Fall seasons brings an abundance of outdoor activities, especially food centered ones that make us want to run back to the kitchen and whip stuff up.
Among all the festivals, farmers’ markets and harvest-picking, there’s Thanksgiving, the height of family gatherings and culinary feasting. While I still recover from over indulging and being somewhat gluttonous last Thursday, (the change of weather struck me hard and I got the flu the day after) I’ll share some fabulous things I’ve been enjoying this season so far.
Mostly because of the amount of the traveling I’ve been doing, I’ve been able to go out and about and frolick with the leaves. It’s been particularly great getting out of Atlanta to see what my hometown and surrounding cities have going on. The weather up here is just right and conducive to sipping hot ciders and burning wood. While my 1st stop at an outdoor market doesn’t necessarily count in the fall solstice seeing as though I went the 1st week in October, their offerings sure did kick off the season.
My aunt, sis and I rode our bikes into the city to have lunch with dad. As we approached the federal building that occupy’s his day, I noticed a small farmers’ market at one of the Smithsonian museums. I should have known that if any government agency was organizing a market, it would be the Department of Agriculture.
Sure enough, it was, though small. Theirs is held every Friday from April through October, just in time to make room for the real fall harvest ones. It was wonderful to see local vendors selling gourds, fall squash among other end of summer vegetables and fruits, kettle corn, makers bakers selling a myriad of breads, bee keepers selling honey and a hodge podge of other goodies.
The prices were reasonable and I believe 100% of their sales go to their own pockets. I particularly liked the coffee seller even though I wasn’t able to spend any significant amount of time speaking with her. I snapped a pic, took a card and hopped on to the next. I was given 10 minutes to make the rounds.
This is what they had.
If I’m lucky enough to actually taste any of these local finds, I’ll make sure to do a follow up with a full review. I’m excited to taste the honey which yields from Shenandoah Valley. Not to mention the artisan breads.
A few weeks later, I was back in DC. This time was officially fall. One of the more prized elements of this region, is the true experience of the changing seasons. Auburn and cognac colored trees line our neighborhood streets and major fields along quaint highways. While my sister was in graduate school, she and my parents used to visit the Shenandoah Wine & Hot Air Balloon Festival. She always shared pics and I always looked with envy. I’ve yet to find anything like that in Atlanta. Everything about it was right up my alley. Fortunately, I was home on the right weekend to make the family’s annual visit.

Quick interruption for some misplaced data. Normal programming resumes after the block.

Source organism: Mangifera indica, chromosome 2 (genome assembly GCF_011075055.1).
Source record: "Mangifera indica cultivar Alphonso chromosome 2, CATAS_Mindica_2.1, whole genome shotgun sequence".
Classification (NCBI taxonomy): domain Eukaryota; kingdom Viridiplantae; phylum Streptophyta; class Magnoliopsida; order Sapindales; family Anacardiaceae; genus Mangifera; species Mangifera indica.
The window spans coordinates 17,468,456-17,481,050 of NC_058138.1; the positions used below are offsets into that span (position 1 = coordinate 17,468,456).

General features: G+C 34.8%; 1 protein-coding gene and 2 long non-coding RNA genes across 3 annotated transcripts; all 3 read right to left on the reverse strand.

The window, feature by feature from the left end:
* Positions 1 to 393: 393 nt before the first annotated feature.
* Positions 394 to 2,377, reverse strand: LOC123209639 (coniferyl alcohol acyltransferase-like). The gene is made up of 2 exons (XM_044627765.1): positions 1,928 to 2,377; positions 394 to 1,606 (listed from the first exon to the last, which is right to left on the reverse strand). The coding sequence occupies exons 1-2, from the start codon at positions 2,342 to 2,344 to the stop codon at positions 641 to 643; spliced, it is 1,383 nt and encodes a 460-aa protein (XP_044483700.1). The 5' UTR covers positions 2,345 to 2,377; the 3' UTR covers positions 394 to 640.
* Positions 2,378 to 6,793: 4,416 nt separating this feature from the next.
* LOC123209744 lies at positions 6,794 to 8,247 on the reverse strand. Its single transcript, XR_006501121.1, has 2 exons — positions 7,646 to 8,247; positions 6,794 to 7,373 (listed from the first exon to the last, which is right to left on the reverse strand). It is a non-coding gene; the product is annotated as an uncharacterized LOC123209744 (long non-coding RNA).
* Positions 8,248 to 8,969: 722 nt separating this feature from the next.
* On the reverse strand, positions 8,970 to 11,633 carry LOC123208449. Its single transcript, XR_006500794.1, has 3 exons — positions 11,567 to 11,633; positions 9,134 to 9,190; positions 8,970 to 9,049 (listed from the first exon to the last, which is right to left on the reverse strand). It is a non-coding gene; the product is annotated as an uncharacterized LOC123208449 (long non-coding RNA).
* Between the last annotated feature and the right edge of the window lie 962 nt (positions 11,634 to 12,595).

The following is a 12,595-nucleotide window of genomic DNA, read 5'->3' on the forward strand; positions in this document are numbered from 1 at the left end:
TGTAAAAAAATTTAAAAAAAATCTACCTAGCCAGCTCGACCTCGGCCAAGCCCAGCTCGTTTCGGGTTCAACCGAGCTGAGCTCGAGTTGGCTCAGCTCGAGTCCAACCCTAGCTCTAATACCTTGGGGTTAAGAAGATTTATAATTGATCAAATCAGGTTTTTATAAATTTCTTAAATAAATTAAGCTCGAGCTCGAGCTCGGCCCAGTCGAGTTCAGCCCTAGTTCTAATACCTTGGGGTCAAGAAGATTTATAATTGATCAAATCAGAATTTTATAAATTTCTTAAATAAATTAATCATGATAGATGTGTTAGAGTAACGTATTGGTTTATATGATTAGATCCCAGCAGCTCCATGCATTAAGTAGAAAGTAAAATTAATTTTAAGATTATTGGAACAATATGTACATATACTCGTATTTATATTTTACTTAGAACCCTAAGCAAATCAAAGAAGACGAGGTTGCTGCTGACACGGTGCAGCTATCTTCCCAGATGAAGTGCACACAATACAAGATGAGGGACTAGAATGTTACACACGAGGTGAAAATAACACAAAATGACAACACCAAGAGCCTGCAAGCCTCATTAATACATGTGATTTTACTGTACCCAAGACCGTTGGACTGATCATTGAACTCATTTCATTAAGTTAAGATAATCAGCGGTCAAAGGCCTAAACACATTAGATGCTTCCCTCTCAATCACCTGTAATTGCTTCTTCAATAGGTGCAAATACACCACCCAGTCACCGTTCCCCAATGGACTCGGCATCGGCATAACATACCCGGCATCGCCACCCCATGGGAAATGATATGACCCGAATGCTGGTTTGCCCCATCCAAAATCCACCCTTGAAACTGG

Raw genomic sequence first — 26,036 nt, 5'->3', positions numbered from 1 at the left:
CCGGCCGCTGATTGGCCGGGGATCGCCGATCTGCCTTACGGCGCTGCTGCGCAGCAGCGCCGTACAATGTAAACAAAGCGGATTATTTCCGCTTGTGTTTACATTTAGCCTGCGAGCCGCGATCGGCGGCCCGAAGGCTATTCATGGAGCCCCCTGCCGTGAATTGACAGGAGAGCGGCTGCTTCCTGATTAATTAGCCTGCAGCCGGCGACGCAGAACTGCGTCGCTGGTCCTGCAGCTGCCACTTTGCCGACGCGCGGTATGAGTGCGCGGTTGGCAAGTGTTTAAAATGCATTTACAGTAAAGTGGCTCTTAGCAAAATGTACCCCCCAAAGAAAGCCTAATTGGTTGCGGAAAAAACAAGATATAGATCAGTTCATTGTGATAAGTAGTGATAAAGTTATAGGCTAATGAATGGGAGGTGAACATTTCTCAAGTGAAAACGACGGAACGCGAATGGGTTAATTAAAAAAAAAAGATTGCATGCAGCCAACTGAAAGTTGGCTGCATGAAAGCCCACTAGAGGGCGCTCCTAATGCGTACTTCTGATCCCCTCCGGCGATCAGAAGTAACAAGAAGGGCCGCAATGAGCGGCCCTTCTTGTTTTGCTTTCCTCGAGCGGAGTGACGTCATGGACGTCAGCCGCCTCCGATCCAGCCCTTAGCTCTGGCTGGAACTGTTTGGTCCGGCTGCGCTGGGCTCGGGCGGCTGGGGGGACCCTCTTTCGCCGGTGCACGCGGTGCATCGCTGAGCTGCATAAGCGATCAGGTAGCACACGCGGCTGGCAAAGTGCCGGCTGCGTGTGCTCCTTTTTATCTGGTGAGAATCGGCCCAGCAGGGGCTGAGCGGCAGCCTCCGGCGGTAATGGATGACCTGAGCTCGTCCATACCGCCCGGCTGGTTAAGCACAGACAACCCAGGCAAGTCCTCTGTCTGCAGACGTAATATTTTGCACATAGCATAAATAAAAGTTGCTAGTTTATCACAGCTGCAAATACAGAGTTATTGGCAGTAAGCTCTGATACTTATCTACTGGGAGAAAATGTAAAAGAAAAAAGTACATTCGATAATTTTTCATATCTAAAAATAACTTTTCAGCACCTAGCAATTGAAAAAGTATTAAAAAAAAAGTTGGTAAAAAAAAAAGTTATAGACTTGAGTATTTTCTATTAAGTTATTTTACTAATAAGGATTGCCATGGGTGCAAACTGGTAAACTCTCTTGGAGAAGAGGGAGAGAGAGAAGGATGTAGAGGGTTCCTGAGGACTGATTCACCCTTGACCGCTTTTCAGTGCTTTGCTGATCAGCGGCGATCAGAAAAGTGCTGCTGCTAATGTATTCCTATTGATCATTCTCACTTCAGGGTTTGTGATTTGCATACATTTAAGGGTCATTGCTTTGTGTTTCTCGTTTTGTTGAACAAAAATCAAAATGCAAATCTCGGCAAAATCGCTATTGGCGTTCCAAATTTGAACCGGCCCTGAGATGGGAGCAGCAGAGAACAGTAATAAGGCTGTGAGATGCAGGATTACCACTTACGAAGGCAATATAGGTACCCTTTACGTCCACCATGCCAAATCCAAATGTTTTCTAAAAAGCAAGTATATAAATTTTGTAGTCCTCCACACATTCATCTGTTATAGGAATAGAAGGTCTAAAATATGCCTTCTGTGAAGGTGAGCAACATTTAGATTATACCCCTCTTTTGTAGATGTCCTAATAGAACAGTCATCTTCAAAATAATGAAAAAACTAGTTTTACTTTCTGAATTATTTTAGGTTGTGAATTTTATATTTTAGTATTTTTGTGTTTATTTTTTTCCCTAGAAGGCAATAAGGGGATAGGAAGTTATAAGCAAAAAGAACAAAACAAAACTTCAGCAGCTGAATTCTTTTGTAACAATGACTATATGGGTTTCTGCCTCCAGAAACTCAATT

We drove about 75 miles out and almost missed the whole thing. We completely missed the balloons going up which would have been sweet to see. And, I missed all the wine tastings. How in the world? Now I’m wondering why I’m even talking about this festival.
But, from what I did see and taste, it seems so fitting to host this annual festival in the historic Valley. It was a perfect family event where all children could enjoy. They offered pumpkin carvings, different live bands, a huge popcorn machine, cotton candy, corn dogs and funnel cakes.
And, a spectacular view.
This was much less a market, however, some local vendors were allowed to share their goodies.
I tasted some amazing pumpkin and apple butter from a family that’s been producing the spread for the last 10 years. Unfortunately, I’ve misplaced their business card and have exhausted all resources in locating them. I’ve made it task to find them before the year’s out. The home made kettle corn was good, but I find the $4 bag at Costco to be much better and better priced for the size. The flip side is that it’s always good to support local foodies.
And calling McCutcheon’s to buy some pumpkin bread mix is on my to do list.
Some jewelry vendors did pique my interest, but I passed. My friend A bought a lovely silk cashmere scarf for a super low $10, while I chomped on my kettle corn and gasped at having missed the wine tasting. A nice young couple reminded me as they jovially walked back to their cars sipping from their plastic cups.
On the way out, I stared at the glaring sunset and small children tugging at their parent’s coats and realized how fabulous the fall season is. There is no reason not to enjoy all the warmth it brings, the gatherings, the food and more, all which will hopefully inspire you to stay busy with recipes that incorporate all that goodness…
We missed the crux of this particular festival but at least we go to some of it and I got hip to a few local vendors to support throughout the year. That alone was worth it for me.
Per their last survey in August, there are over 6,100 registered farmers’ markets. Click here for information from the USDA regarding national farmers’ markets.
Share what’s going on around your city or town!? I’d love to know and visit at least virtually!
Eat well, love unapologetically, pray with true intention, and take care of yourself.